The latest report to the United Nations Climate Panel was released today. The rhetoric has never been clearer: Climate change and the extreme temperatures we are seeing now are caused by man-made emissions. And every ton of carbon dioxide2 From now on we contribute to further warming.
the report It is the first part of the sixth major synthesis report of the Climate Committee. It is about the scientific basis of the report. 14,000 scientific studies have been used as a basis, and the conclusions are clearer than they have been in the history of the IPCC: Climate change is here now. Undoubtedly, they are the result of human activity.
norwegian environment agency Created a landing page with information and summaries in Norwegian
Interactive Atlas of the Intergovernmental Panel on Climate Change (IPCC) Shows how the changes will affect regions around the world
– This summer, the world was exposed to several extreme weather events, such as a heat wave in the United States and Canada, dramatic floods in Western Europe and China, and wildfires in Turkey and Italy. it’s scary. Unfortunately, the Climate Commission tells us that such extreme weather will happen more often and become more intense, and is caused by our emissions, says Environment Director Elaine Hambro in a press release from the Norwegian Environment Agency.
The report from the Climate Commission is based on existing research. It is a comprehensive review of the state of the climate today and the relationship between greenhouse gas emissions and the warming that we observe. Perhaps most surprising is the fact that the links and conclusions have been established with a much greater degree of certainty than in previous IPCC reports.
Strongest scientific basis
The clear language is directly related to the fact that the conclusions of the IPCC have a much stronger scientific foundation than before. There is no longer any doubt about the relationship between human activity and climate change that we see now.
– The report says the same thing as before, with one important difference. Now the observations show what the models said before, and we have more observations, longer durations and more methods, says Asger Sortberg, a professor at UiB and the Bjerknes Center in a case Bjerknes Center locations.
The warming was, if anything, somewhat higher than previously estimated. Natural variance may have “masked” some of the warming prior to 2012.
Thus, researchers are also more confident in the link between greenhouse gas emissions and extreme events such as droughts, wildfires and floods, which we have seen recently.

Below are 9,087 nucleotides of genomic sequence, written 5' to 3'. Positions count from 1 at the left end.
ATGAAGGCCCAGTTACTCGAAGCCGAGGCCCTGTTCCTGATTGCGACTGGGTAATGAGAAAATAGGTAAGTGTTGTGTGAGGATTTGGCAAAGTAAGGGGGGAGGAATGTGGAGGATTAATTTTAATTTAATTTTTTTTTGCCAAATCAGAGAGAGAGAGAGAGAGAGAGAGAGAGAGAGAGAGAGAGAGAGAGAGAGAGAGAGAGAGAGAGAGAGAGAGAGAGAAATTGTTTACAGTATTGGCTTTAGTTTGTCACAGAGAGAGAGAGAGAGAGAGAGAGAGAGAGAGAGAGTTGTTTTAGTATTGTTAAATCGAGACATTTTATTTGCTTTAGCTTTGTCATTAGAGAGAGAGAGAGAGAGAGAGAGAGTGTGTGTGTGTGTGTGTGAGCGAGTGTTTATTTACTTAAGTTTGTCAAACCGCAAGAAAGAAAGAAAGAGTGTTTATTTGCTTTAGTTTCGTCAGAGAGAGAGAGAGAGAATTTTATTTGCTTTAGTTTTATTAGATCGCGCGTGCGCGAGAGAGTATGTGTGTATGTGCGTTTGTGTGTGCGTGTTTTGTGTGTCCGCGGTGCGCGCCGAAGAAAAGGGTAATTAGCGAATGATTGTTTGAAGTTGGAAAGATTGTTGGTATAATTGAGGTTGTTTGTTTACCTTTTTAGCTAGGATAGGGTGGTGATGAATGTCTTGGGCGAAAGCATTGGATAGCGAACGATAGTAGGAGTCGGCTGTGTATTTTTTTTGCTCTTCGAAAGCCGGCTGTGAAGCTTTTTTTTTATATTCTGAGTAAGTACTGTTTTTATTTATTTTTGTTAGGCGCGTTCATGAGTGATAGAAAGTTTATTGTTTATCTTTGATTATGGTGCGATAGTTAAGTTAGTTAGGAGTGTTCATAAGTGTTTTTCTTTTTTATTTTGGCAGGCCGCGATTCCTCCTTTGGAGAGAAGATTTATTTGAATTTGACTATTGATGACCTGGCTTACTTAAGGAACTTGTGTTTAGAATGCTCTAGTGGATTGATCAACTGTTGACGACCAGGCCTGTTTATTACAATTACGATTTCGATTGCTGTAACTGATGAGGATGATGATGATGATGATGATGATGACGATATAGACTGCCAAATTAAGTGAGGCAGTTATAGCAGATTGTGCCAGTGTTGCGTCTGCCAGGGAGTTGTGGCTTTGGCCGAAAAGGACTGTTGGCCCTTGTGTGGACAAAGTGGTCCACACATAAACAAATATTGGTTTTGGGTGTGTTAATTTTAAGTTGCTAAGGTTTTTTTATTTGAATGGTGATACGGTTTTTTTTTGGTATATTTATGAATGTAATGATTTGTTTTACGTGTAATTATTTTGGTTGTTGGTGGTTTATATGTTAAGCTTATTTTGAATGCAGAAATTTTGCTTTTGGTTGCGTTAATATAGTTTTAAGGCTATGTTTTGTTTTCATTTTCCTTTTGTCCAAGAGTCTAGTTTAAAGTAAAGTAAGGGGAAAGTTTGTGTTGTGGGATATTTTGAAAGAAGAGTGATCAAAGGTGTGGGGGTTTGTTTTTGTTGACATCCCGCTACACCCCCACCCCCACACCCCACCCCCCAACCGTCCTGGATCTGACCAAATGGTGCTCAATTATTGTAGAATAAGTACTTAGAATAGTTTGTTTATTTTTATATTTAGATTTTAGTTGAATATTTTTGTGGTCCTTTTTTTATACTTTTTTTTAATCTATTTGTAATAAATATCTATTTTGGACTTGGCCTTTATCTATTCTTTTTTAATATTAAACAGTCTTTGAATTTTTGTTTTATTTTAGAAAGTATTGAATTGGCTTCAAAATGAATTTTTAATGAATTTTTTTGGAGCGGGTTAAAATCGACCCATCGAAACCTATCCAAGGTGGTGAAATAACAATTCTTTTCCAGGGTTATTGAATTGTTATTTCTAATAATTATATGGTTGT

The report does not describe these events directly, but concludes with the established fact that episodes of extreme weather, particularly heat, are becoming more intense and occurring more frequently as a result of man-made warming, says climate researcher Bjorn Samsett in a press release from CICERO.
And many changes can be irreversible in practice – it would take hundreds or thousands of years to change them again. This is especially true regarding melting ice and sea level rise.
Previous major reports have based so-called development trajectories on emissions, with the most pessimistic in particular met with some criticism. In the new flagship report, the Climate Panel uses more complex development scenarios instead, Shared social and economic pathwaysor SSP. These are open to analyze different future paths with different political and economic developments globally.
The Climate Commission estimates that regardless of the scenario, we will see an average temperature of 1.5 degrees above pre-industrial levels over the next 20 years.
The consequences come:
For Norway, this will, according to CICERO, experience:
- Longer summer and shorter winter
- More heat waves
- Several bouts of torrential rains and floods in Europe, North America, Africa and Asia
- Several periods of agricultural drought in many places
– At the same time, the report also says that every ton of carbon dioxide2number of emissions. If we can limit warming and quickly reduce emissions to what we call net zero in 2050, global warming can still be reduced to two degrees, says Kiki Cleven, director of the Perkins Center for Climate Research.
Comment field is closed.
“Explorer. Unapologetic entrepreneur. Alcohol fanatic. Certified writer. Wannabe tv evangelist. Twitter fanatic. Student. Web scholar. Travel buff.”